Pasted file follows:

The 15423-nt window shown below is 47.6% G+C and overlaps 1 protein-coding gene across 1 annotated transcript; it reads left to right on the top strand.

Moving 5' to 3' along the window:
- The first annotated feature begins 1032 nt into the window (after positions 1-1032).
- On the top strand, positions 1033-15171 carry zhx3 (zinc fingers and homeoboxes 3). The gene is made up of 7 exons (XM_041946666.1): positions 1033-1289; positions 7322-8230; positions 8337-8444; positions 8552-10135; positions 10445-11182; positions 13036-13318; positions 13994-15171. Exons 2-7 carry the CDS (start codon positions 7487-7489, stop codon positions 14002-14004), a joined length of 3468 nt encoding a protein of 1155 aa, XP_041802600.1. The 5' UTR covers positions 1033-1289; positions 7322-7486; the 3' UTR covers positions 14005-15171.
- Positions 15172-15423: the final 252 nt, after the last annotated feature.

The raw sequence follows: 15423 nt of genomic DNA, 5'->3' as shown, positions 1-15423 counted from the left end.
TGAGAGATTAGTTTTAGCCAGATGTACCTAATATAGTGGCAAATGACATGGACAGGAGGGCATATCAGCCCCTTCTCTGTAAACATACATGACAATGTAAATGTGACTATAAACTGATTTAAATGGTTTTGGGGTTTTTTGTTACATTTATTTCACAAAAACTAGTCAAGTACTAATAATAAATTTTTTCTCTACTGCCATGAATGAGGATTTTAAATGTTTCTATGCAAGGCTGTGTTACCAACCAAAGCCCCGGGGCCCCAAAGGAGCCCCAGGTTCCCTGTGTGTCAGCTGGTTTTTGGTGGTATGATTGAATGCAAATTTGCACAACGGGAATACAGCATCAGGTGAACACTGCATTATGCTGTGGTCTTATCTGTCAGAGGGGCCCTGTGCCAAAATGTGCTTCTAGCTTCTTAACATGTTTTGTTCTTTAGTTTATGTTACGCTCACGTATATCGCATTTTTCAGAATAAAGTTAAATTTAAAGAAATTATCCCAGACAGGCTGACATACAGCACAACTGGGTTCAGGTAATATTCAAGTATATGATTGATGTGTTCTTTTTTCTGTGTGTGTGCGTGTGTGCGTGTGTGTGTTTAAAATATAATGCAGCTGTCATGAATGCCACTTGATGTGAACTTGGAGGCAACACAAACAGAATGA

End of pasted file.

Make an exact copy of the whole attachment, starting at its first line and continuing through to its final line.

The 15423-nt window shown below is 47.6% G+C and overlaps 1 protein-coding gene across 1 annotated transcript; it reads left to right on the top strand.

Moving 5' to 3' along the window:
- The first annotated feature begins 1032 nt into the window (after positions 1-1032).
- On the top strand, positions 1033-15171 carry zhx3 (zinc fingers and homeoboxes 3). The gene is made up of 7 exons (XM_041946666.1): positions 1033-1289; positions 7322-8230; positions 8337-8444; positions 8552-10135; positions 10445-11182; positions 13036-13318; positions 13994-15171. Exons 2-7 carry the CDS (start codon positions 7487-7489, stop codon positions 14002-14004), a joined length of 3468 nt encoding a protein of 1155 aa, XP_041802600.1. The 5' UTR covers positions 1033-1289; positions 7322-7486; the 3' UTR covers positions 14005-15171.
- Positions 15172-15423: the final 252 nt, after the last annotated feature.

The raw sequence follows: 15423 nt of genomic DNA, 5'->3' as shown, positions 1-15423 counted from the left end.
TGAGAGATTAGTTTTAGCCAGATGTACCTAATATAGTGGCAAATGACATGGACAGGAGGGCATATCAGCCCCTTCTCTGTAAACATACATGACAATGTAAATGTGACTATAAACTGATTTAAATGGTTTTGGGGTTTTTTGTTACATTTATTTCACAAAAACTAGTCAAGTACTAATAATAAATTTTTTCTCTACTGCCATGAATGAGGATTTTAAATGTTTCTATGCAAGGCTGTGTTACCAACCAAAGCCCCGGGGCCCCAAAGGAGCCCCAGGTTCCCTGTGTGTCAGCTGGTTTTTGGTGGTATGATTGAATGCAAATTTGCACAACGGGAATACAGCATCAGGTGAACACTGCATTATGCTGTGGTCTTATCTGTCAGAGGGGCCCTGTGCCAAAATGTGCTTCTAGCTTCTTAACATGTTTTGTTCTTTAGTTTATGTTACGCTCACGTATATCGCATTTTTCAGAATAAAGTTAAATTTAAAGAAATTATCCCAGACAGGCTGACATACAGCACAACTGGGTTCAGGTAATATTCAAGTATATGATTGATGTGTTCTTTTTTCTGTGTGTGTGCGTGTGTGCGTGTGTGTGTTTAAAATATAATGCAGCTGTCATGAATGCCACTTGATGTGAACTTGGAGGCAACACAAACAGAATGA